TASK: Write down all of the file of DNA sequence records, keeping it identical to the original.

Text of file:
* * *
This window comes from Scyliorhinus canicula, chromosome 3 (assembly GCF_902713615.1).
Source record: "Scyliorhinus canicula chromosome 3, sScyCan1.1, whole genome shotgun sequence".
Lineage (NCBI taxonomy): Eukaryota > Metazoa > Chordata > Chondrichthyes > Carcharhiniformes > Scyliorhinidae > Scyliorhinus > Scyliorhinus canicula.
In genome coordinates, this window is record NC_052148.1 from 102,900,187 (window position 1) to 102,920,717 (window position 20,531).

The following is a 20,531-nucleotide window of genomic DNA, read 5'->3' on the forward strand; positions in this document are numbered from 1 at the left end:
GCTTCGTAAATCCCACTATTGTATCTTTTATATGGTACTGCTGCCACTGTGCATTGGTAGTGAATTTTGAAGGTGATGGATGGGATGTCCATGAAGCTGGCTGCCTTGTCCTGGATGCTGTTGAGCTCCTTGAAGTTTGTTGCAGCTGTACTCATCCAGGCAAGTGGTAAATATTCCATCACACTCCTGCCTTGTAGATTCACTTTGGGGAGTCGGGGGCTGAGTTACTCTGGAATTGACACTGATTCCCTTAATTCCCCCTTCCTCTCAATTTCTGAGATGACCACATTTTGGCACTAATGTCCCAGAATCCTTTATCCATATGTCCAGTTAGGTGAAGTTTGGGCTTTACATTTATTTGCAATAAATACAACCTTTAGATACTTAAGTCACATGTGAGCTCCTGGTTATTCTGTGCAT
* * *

This window comes from Scyliorhinus canicula, chromosome 3 (assembly GCF_902713615.1).
Source record: "Scyliorhinus canicula chromosome 3, sScyCan1.1, whole genome shotgun sequence".
Lineage (NCBI taxonomy): Eukaryota > Metazoa > Chordata > Chondrichthyes > Carcharhiniformes > Scyliorhinidae > Scyliorhinus > Scyliorhinus canicula.
In genome coordinates, this window is record NC_052148.1 from 102,900,187 (window position 1) to 102,920,717 (window position 20,531).

The following is a 20,531-nucleotide window of genomic DNA, read 5'->3' on the forward strand; positions in this document are numbered from 1 at the left end:
GCTTCGTAAATCCCACTATTGTATCTTTTATATGGTACTGCTGCCACTGTGCATTGGTAGTGAATTTTGAAGGTGATGGATGGGATGTCCATGAAGCTGGCTGCCTTGTCCTGGATGCTGTTGAGCTCCTTGAAGTTTGTTGCAGCTGTACTCATCCAGGCAAGTGGTAAATATTCCATCACACTCCTGCCTTGTAGATTCACTTTGGGGAGTCGGGGGCTGAGTTACTCTGGAATTGACACTGATTCCCTTAATTCCCCCTTCCTCTCAATTTCTGAGATGACCACATTTTGGCACTAATGTCCCAGAATCCTTTATCCATATGTCCAGTTAGGTGAAGTTTGGGCTTTACATTTATTTGCAATAAATACAACCTTTAGATACTTAAGTCACATGTGAGCTCCTGGTTATTCTGTGCAT